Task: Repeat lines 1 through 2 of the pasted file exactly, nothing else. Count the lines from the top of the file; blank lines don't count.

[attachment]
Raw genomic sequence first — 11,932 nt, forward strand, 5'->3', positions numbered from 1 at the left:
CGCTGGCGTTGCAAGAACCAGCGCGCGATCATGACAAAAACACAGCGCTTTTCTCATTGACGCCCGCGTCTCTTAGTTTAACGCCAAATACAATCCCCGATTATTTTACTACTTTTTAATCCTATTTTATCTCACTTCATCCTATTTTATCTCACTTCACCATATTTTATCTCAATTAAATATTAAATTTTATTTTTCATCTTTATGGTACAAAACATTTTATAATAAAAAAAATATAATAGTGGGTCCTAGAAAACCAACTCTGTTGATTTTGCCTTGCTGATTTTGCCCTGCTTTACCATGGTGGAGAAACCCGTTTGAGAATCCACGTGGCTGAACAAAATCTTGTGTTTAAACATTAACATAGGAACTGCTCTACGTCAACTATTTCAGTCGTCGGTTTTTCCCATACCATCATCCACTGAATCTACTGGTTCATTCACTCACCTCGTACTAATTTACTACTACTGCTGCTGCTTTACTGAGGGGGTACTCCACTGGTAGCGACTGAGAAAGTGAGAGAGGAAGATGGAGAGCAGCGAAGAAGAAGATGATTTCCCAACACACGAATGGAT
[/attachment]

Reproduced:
Raw genomic sequence first — 11,932 nt, forward strand, 5'->3', positions numbered from 1 at the left:
CGCTGGCGTTGCAAGAACCAGCGCGCGATCATGACAAAAACACAGCGCTTTTCTCATTGACGCCCGCGTCTCTTAGTTTAACGCCAAATACAATCCCCGATTATTTTACTACTTTTTAATCCTATTTTATCTCACTTCATCCTATTTTATCTCACTTCACCATATTTTATCTCAATTAAATATTAAATTTTATTTTTCATCTTTATGGTACAAAACATTTTATAATAAAAAAAATATAATAGTGGGTCCTAGAAAACCAACTCTGTTGATTTTGCCTTGCTGATTTTGCCCTGCTTTACCATGGTGGAGAAACCCGTTTGAGAATCCACGTGGCTGAACAAAATCTTGTGTTTAAACATTAACATAGGAACTGCTCTACGTCAACTATTTCAGTCGTCGGTTTTTCCCATACCATCATCCACTGAATCTACTGGTTCATTCACTCACCTCGTACTAATTTACTACTACTGCTGCTGCTTTACTGAGGGGGTACTCCACTGGTAGCGACTGAGAAAGTGAGAGAGGAAGATGGAGAGCAGCGAAGAAGAAGATGATTTCCCAACACACGAATGGAT